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Adapted from a Journal of the American Medical Association report; Cartogram: Lazaro Gamio/Axios

How we prescribe opioids changed between 2006 and 2017 and varies state by state, according to a new study in the Journal of the American Medical Association.

The bad news: The average duration per prescription and the prescribing rate of long-term opioid prescriptions increased.

  • "Duration of use is the strongest predictor of opioid use disorder and overdose," the study's authors write. Every additional week that someone uses opioids, there's a 20% increased risk of developing an opioid use disorder or having an overdose.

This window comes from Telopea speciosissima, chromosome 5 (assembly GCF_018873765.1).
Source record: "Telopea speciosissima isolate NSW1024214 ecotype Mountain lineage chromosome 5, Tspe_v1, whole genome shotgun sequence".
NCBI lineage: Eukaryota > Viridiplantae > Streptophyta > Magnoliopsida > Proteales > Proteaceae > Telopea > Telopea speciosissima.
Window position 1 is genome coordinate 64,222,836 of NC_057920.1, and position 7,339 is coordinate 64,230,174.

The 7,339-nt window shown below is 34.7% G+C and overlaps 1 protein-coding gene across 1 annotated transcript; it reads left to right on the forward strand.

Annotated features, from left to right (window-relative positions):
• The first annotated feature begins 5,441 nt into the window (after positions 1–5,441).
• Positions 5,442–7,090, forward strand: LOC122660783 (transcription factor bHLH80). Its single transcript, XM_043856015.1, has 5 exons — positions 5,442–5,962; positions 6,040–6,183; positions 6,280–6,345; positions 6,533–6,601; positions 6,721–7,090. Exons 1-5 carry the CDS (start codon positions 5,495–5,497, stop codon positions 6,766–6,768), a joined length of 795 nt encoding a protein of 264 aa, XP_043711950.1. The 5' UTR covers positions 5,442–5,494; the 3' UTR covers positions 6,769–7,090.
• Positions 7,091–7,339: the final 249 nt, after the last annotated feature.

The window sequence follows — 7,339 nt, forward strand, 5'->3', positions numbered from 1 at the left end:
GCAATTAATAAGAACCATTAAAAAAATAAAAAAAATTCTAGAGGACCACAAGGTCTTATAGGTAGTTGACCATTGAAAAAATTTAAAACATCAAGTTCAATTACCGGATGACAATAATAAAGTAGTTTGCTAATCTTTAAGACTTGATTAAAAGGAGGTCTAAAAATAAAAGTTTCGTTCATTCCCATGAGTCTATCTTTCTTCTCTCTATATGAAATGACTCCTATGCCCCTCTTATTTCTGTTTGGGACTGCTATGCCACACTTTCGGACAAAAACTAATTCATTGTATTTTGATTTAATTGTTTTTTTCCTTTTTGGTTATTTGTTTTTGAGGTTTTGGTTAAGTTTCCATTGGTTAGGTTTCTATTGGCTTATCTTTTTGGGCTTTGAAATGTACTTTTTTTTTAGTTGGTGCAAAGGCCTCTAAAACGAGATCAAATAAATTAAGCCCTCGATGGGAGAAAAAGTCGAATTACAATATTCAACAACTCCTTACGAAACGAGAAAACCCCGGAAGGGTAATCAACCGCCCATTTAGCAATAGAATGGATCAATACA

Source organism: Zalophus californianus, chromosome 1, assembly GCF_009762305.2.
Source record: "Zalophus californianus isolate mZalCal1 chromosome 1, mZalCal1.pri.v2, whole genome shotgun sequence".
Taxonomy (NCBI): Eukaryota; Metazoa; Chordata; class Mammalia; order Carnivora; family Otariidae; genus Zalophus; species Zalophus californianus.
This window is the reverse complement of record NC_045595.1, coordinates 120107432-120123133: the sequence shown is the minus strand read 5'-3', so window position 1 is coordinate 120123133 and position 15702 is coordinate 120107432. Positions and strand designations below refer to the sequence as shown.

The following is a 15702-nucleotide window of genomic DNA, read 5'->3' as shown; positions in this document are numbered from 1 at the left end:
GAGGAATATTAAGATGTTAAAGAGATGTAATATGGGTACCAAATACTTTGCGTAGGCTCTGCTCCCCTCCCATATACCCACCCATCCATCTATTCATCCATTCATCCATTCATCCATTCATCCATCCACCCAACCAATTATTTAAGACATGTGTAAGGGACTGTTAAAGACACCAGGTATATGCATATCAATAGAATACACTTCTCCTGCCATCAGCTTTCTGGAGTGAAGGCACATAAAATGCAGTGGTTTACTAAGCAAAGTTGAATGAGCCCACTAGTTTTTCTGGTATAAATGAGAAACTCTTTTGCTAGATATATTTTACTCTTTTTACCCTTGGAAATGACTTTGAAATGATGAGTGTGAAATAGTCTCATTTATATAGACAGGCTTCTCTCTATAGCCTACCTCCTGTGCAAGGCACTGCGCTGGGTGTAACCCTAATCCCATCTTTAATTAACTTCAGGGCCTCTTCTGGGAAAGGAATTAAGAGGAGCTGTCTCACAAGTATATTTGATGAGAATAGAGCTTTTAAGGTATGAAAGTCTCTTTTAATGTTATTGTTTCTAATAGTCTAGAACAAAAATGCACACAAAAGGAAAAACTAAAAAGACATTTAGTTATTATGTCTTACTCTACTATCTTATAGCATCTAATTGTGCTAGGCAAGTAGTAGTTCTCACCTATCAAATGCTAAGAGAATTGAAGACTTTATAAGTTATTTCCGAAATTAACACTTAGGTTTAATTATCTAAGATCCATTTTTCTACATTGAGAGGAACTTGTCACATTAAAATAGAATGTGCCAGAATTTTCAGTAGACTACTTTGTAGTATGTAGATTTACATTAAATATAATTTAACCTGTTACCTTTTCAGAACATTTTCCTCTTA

The good news: Between 2006 and 2017, the amount of opioids prescribed per person decreased, as did the prescribing rate for high-dosage opioids, short-term opioid prescriptions, and extended-release and long-acting opioid formulations.

  • High dosages and longer-acting formulations also increase a person's risk of becoming addicted or overdosing.
  • The decline in short-term opioid prescriptions could mean that providers are encouraging other forms of pain management.

Go deeper ... Exclusive: Lawsuit says Johnson & Johnson was opioid "kingpin"

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